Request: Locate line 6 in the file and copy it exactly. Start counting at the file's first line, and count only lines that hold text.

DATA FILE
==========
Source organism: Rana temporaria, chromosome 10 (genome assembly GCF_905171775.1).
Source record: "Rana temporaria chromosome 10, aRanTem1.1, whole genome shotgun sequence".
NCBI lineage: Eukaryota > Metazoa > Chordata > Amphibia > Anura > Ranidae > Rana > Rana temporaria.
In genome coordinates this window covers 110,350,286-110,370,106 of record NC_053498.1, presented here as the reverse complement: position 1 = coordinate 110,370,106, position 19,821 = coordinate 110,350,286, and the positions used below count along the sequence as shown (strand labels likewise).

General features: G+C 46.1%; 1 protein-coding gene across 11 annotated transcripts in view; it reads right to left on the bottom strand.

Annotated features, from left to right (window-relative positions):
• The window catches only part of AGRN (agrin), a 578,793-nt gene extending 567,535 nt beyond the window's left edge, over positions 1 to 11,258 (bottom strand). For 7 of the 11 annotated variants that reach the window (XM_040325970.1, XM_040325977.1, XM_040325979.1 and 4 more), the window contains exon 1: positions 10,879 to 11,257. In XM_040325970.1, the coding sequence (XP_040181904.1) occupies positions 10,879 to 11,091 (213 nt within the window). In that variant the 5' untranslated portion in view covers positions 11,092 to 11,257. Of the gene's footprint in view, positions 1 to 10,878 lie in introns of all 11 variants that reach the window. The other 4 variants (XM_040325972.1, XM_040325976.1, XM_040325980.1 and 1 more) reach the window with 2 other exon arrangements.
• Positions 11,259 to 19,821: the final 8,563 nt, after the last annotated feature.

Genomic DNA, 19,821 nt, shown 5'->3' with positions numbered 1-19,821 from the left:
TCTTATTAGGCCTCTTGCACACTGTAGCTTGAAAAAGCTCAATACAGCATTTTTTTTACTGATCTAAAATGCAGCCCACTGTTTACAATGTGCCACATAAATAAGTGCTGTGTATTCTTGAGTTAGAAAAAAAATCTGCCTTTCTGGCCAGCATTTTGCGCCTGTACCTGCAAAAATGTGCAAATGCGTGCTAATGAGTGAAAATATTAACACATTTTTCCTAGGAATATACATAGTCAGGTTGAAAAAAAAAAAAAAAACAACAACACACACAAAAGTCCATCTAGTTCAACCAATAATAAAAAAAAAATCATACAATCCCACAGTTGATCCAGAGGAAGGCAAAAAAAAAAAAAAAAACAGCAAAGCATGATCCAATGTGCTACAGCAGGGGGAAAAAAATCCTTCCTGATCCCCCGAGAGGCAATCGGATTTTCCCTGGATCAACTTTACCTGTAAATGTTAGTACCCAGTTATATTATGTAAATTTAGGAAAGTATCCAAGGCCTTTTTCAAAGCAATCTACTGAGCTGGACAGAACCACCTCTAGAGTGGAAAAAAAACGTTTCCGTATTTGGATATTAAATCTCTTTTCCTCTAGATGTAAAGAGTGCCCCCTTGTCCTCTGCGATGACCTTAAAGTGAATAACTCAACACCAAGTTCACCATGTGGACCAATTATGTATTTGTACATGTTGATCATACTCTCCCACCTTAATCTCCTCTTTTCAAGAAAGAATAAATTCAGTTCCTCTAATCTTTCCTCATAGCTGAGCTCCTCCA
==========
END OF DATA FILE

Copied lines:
Annotated features, from left to right (window-relative positions):